Jon Huntsman, a former ambassador to China and onetime presidential candidate, is being floated as a possible secretary of state – and he could be the answer to President-elect Donald Trump’s very public search to fill what will be a critical role in his administration.
So far, Huntsman’s name has not been mentioned by the Trump transition team, but multiple reports say he could be in the mix, along with other aspirants for the job such as 2012 GOP presidential nominee Mitt Romney, former New York City Mayor Rudy Giuliani, retired Army General David Petraeus, Senator Bob Corker and ex-UN ambassador John Bolton. Multiple news organizations are reporting that the hunt for a secretary of state is widening, and former Exxon Chairman and CEO Rex Tillerson could also be a candidate.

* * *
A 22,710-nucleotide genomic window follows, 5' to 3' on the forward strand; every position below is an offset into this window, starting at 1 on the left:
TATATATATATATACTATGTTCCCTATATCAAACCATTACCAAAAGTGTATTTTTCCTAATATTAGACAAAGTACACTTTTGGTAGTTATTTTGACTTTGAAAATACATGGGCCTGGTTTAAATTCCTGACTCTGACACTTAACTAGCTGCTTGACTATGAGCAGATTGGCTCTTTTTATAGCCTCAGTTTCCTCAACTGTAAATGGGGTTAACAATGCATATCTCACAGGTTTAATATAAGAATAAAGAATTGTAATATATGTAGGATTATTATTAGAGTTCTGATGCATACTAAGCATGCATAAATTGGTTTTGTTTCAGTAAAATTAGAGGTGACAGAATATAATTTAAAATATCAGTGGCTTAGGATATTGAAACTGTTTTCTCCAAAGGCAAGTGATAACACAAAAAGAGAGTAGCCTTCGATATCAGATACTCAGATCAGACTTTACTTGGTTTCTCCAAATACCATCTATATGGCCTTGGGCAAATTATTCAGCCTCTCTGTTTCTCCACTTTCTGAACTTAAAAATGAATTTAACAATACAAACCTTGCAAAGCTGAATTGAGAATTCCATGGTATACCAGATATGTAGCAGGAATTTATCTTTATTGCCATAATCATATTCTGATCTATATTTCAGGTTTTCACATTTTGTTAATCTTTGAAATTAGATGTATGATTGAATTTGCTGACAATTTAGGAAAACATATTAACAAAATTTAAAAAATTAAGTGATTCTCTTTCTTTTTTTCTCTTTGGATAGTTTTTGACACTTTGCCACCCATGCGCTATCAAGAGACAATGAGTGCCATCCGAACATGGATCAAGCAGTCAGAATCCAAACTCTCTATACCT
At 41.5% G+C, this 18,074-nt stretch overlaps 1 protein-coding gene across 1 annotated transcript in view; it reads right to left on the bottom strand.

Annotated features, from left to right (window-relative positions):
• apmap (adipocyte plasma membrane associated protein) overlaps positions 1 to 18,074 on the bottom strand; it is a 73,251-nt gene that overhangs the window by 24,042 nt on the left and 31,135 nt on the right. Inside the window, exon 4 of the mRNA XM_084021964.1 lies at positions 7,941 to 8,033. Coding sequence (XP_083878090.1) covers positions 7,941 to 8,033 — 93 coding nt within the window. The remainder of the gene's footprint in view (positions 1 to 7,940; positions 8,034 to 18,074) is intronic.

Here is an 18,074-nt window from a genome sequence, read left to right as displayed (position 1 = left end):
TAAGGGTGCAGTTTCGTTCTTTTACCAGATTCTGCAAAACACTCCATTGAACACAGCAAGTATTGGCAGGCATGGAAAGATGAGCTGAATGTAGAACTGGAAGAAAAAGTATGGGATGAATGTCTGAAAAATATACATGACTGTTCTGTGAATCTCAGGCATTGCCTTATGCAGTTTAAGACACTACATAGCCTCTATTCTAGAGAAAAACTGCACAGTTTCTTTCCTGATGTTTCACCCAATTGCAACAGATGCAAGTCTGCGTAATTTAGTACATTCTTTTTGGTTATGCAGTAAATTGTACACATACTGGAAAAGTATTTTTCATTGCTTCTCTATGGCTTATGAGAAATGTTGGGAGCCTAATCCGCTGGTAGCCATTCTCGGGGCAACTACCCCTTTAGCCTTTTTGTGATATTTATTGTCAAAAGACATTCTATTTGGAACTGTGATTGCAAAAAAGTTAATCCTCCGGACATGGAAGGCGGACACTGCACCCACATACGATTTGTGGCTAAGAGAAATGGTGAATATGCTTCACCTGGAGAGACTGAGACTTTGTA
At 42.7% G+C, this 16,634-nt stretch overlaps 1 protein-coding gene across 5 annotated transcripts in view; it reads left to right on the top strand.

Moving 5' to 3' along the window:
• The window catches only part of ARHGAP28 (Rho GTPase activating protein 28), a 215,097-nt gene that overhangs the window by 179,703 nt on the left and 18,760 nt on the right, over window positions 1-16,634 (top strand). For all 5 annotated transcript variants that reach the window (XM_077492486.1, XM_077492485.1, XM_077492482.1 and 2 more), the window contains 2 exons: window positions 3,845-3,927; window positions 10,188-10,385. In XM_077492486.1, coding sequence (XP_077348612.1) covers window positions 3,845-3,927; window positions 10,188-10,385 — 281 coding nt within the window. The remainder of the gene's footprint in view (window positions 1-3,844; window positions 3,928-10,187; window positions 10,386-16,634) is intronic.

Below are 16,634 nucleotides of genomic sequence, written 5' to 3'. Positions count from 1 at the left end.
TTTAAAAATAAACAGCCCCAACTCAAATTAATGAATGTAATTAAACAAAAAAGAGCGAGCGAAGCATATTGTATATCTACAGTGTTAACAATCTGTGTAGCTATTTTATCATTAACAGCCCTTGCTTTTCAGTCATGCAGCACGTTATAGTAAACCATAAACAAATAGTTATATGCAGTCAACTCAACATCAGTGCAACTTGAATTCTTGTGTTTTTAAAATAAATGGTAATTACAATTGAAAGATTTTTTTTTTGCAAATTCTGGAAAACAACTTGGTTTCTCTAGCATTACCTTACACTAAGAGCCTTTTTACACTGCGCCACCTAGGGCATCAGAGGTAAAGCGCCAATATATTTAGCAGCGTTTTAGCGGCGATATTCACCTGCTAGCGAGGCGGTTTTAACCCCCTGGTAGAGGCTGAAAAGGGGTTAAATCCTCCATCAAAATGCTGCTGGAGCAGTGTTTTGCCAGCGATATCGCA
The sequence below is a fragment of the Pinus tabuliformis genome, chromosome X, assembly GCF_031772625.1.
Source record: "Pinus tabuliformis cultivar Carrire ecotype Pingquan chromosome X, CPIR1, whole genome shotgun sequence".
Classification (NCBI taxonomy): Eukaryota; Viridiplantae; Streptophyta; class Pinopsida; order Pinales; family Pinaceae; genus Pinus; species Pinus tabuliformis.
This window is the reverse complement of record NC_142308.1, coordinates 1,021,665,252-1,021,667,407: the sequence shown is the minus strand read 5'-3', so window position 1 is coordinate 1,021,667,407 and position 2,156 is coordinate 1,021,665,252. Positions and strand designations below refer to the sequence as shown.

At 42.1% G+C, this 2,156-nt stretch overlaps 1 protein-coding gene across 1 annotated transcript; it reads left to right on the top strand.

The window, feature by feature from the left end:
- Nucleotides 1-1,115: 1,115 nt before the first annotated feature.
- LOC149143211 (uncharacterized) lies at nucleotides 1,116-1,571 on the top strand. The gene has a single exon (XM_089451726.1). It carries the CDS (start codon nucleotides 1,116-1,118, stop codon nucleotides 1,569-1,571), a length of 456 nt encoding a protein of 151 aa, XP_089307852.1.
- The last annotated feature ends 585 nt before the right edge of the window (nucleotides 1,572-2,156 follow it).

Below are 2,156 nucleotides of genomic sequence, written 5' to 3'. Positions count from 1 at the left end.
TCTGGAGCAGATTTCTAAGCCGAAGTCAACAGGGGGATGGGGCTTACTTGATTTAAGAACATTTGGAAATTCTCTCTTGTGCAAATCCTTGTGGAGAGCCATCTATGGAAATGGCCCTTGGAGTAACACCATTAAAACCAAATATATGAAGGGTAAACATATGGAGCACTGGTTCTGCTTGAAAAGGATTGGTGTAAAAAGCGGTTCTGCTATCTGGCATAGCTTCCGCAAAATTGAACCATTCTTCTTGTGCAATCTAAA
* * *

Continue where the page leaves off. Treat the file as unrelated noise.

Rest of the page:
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Huntsman checks a lot of boxes for Trump, who has business interests around the world but no direct foreign policy experience.
- He has served in five administrations, starting as an assistant in the Reagan White House and ending with the ambassadorship to China in Barack Obama’s first term. So unlike, say, Romney or Giuliani, he knows the ropes in Washington and, as his work for a Democratic president suggests, can transcend partisan politics.
- He has executive experience as the popular governor of Utah, which during his tenure was ranked number one among best-run states by the The Pew Charitable Trusts. During his two terms, he also cut taxes and created jobs.